Tesla’s (TSLA - Free Report) epic rally came to a halt on Feb 5 owing to the coronavirus outbreak, giving short-sellers some comfort. Shares slumped 17.2% on Feb 5 as the electric vehicle maker cautioned that coronavirus will affect its China deliveries. Deliveries within China of Tesla's Model 3 vehicle would be delayed for a short period of time due to a prolonged production shutdown.
Tesla's $2-billion (£1.5bn) "gigafactory" in Shanghai is viewed as key part of founder Elon Musk's global growth target. This explains the latest slump in shares. Notably,Tesla's shares have surged 128.6% in the past year, breezing past the S&P 500’s 21.8% (as of Feb 5, 2020).
It clearly performed better than other car makers as Ford (F - Free Report) lost 5%, Honda Motors (HMC - Free Report) 6.1%, General Motors (GM - Free Report) 10.9% while Toyota Motor (TM - Free Report) gained only 14.8%. Such massive gains by Tesla make it a potential candidate for correction (read: Ride on Tesla's Hottest Run With These ETFs).
Why Tesla Skyrocketed
Issues like production delays and heavy financial losses are really a matter of the past for Tesla. The company delivered approximately 367,500 vehicles last year, marking a jump of 50% from 2018. The delivery count was within the company’s guidance but higher than Wall Street estimates.
In late January 2020, Tesla’s adjusted earnings per share came in at $2.14, well above the Zacks Consensus Estimate of $1.62 and better than the year-ago $1.93. Revenues inched up 2% year over year to $7.38 billion and edged past the Zacks Consensus Estimate of $7.04 billion.
At the time of the earnings release, the electric carmaker said the Shanghai plant has reached a production rate of 1,000 units per week. It also initiated production of the new Model Y, an electric crossover utility vehicle, this month and plans to deliver the first model by the end of March, ahead of schedule (read: ETFs to Soar as Tesla Beats on Q4 Earnings, Shares Spike).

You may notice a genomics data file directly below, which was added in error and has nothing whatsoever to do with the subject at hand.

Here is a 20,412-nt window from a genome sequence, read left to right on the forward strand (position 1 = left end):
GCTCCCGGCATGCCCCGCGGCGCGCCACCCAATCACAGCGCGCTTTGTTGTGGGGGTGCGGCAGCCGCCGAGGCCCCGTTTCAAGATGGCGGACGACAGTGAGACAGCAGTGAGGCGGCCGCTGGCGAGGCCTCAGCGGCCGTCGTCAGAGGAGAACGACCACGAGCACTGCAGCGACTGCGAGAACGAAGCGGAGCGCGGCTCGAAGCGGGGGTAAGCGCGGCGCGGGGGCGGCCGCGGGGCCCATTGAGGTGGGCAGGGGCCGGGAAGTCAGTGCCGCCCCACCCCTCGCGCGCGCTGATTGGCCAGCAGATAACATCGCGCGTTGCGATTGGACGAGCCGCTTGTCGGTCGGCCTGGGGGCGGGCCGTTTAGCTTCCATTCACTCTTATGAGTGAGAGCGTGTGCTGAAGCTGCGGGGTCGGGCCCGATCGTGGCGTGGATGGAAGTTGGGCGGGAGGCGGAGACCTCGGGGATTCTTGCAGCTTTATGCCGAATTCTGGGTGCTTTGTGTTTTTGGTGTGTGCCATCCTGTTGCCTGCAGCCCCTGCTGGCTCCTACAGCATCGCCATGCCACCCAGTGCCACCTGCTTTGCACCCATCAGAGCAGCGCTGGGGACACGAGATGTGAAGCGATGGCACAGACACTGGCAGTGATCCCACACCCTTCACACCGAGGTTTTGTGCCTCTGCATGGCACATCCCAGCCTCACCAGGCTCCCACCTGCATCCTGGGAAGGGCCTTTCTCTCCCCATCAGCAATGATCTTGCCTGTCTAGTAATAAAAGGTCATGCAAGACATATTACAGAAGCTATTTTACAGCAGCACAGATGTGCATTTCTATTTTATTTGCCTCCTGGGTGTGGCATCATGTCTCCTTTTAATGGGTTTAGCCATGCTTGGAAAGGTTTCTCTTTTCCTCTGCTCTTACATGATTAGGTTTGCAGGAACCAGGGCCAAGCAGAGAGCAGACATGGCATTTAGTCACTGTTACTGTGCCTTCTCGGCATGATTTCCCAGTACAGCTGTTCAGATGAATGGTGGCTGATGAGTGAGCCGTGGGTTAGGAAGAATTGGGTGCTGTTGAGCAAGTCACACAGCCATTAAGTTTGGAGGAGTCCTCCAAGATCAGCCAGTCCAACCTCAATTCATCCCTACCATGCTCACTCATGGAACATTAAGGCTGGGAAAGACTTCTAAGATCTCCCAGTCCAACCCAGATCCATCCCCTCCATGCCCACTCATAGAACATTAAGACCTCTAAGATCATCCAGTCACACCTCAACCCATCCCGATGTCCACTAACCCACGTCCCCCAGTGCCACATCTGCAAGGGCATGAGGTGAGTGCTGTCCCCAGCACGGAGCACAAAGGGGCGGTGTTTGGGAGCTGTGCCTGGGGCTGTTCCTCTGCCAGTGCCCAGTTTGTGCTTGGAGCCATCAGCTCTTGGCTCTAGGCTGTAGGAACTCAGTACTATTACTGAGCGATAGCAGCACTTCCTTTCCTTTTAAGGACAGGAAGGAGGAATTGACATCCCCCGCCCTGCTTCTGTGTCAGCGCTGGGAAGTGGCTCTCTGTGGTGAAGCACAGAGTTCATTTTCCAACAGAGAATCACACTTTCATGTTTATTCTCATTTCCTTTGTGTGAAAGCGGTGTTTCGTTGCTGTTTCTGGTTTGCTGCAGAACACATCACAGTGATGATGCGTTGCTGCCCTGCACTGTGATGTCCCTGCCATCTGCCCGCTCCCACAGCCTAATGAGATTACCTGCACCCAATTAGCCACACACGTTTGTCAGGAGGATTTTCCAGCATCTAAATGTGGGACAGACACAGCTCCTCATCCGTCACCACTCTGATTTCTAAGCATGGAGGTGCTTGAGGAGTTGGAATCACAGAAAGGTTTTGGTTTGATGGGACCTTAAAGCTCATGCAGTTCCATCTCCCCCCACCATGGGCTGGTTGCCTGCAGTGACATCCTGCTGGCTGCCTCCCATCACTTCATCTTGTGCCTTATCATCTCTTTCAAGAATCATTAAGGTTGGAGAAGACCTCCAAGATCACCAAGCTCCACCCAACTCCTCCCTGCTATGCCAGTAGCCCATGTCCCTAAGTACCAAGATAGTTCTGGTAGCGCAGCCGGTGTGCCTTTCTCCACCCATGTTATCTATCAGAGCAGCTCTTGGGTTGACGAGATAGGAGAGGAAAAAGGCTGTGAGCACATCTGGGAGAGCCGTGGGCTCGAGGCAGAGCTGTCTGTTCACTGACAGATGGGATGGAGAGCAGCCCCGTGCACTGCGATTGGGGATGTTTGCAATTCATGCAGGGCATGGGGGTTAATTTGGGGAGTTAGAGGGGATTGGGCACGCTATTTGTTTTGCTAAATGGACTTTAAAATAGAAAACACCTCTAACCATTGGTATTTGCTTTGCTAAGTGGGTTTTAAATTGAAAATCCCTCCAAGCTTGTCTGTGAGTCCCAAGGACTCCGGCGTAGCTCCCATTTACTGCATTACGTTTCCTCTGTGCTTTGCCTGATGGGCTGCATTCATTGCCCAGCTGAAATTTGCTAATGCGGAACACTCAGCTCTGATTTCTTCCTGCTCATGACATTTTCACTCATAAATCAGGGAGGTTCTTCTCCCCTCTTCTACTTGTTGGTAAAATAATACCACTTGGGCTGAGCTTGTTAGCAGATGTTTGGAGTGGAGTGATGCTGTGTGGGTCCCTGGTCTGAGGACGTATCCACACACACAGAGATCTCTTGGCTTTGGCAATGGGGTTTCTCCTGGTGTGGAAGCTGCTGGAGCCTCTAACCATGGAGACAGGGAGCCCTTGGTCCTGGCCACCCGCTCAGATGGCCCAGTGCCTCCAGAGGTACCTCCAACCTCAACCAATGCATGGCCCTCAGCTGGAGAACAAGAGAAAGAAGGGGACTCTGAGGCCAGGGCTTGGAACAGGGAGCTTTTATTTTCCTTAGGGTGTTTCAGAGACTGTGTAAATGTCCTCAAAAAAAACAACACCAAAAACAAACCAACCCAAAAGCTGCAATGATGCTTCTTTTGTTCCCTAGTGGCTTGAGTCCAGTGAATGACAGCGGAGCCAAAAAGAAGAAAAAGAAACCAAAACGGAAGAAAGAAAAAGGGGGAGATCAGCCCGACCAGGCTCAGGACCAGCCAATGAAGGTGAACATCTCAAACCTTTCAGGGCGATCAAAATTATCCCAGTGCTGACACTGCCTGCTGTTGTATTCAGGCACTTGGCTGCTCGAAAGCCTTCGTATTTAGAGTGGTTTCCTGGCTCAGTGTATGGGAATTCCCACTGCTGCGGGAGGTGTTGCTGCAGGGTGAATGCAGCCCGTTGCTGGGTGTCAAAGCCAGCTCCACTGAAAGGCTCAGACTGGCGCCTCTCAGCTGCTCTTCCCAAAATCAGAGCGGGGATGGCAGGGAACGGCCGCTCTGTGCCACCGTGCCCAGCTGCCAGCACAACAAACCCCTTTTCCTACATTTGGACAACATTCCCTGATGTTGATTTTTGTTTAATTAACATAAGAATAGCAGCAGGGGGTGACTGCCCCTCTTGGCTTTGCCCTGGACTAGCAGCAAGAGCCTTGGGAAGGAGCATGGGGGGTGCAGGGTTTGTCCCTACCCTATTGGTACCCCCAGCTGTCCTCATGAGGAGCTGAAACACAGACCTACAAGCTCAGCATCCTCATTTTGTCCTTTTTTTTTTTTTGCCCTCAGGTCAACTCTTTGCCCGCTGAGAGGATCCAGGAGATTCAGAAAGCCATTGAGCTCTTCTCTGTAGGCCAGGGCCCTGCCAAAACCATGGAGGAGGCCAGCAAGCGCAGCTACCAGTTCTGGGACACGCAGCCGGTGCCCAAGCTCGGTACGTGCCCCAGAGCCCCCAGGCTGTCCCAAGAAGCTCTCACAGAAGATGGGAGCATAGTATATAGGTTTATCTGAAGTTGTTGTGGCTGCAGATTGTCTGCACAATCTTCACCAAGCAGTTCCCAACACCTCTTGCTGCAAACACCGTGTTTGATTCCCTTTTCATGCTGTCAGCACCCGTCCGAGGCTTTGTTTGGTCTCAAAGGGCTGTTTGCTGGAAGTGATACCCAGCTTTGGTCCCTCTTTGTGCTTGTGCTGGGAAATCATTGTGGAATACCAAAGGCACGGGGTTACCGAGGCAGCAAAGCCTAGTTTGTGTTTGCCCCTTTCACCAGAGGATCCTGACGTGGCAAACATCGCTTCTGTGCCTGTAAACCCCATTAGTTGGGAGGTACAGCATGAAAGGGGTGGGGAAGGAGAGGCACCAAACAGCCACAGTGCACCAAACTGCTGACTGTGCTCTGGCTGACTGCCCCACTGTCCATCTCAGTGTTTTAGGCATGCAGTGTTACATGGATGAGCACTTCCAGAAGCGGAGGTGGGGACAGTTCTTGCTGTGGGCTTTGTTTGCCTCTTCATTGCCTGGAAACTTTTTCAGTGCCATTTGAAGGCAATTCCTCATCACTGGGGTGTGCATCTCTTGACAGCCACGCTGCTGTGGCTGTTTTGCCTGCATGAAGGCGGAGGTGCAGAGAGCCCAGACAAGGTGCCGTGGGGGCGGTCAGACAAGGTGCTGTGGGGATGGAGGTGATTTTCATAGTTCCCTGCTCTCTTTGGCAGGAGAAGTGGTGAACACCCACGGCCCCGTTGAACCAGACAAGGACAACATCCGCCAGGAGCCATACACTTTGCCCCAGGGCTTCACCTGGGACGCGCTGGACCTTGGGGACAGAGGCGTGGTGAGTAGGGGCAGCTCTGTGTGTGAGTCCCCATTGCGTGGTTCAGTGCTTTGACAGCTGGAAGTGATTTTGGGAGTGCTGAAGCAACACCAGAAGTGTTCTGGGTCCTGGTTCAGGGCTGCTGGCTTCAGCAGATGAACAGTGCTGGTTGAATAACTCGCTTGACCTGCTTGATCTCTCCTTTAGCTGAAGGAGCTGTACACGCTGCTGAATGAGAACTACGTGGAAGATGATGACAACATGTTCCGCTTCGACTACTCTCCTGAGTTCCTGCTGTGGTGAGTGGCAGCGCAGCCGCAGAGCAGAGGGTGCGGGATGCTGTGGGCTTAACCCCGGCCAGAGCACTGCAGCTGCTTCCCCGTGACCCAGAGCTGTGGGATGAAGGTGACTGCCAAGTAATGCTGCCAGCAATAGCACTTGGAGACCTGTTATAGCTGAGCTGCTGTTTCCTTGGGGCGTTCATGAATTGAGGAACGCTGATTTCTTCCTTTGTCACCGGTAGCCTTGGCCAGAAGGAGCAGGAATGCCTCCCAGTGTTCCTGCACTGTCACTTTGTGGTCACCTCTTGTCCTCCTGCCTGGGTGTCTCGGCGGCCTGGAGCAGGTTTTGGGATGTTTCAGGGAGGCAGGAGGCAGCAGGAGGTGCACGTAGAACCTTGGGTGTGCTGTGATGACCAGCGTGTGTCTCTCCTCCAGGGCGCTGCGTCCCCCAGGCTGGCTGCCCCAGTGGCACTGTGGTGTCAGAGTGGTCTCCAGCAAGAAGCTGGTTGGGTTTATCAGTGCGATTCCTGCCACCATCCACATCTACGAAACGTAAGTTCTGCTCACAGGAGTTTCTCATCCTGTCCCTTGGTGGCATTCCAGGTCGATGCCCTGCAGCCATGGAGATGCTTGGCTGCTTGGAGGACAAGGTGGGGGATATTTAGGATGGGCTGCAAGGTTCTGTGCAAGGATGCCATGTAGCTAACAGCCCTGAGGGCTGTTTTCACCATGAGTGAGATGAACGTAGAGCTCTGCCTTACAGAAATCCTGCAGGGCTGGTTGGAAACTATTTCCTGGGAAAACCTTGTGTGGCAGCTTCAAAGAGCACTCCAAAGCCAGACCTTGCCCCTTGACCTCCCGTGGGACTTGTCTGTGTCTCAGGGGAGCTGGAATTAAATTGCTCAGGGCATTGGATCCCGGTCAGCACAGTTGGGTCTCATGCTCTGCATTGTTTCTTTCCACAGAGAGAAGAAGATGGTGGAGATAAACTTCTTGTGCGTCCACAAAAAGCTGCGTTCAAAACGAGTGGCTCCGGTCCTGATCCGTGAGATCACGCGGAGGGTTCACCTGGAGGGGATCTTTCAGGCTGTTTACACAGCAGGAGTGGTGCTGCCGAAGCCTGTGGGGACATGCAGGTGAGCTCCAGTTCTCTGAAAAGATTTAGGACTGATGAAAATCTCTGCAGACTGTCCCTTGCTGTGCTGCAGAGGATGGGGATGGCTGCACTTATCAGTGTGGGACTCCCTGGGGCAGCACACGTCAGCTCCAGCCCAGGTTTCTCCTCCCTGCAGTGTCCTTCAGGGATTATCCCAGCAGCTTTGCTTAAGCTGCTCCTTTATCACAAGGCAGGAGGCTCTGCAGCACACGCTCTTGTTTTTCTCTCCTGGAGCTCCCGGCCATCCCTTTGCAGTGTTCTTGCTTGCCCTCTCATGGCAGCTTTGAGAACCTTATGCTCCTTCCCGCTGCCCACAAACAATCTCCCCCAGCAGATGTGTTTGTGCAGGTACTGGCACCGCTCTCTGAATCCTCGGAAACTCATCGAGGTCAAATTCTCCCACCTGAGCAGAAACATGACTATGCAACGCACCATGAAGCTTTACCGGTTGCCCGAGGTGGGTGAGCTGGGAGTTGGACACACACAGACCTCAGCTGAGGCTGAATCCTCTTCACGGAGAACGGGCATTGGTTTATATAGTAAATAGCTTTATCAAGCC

What Caused the Slump?
Tesla's Shanghai factory is a vital part of its plans to produce more than 500,000 cars this year.Against this backdrop, the rapid spread of coronavirus in China has obviously dealt a blow to Tesla’s plans. The company now intends to restart production on Feb 10, according to a social media post on Weibo from Tesla Vice President Tao Lin.
ETFs That Were Impacted
Tesla has considerable exposure (around 10%) to ARK Autonomous Technology & Robotics ETF (ARKQ - Free Report) , ARK Innovation ETF(ARKK - Free Report) , ARK Next Generation Internet ETF (ARKW - Free Report) and VanEck Vectors Low Carbon Energy ETF (SMOG - Free Report) and MicroSectors FANG+ ETN (FNGS - Free Report) . The funds lost 1.3%, 1.4%, 3.3%, 1.5% and 3.4%, respectively, on Feb 5.
What Lies for the Long Term?
The long-term outlook is bright for the stock. Investors, who failed to join the Tesla rally before, may consider the latest slump as an entry point. Note that Tesla’s earnings estimates for the upcoming quarter have been raised by three analysts in the past seven days while none lowered it.
So, the coronavirus scare and exorbitant valuation could cause a momentary slump though the long-term prospects seem bright. Apart from the upbeat electric vehicles business, there is huge demand from the solar panel industry too, which will benefit Tesla. Tesla has a Zacks Rank #3 (Hold).
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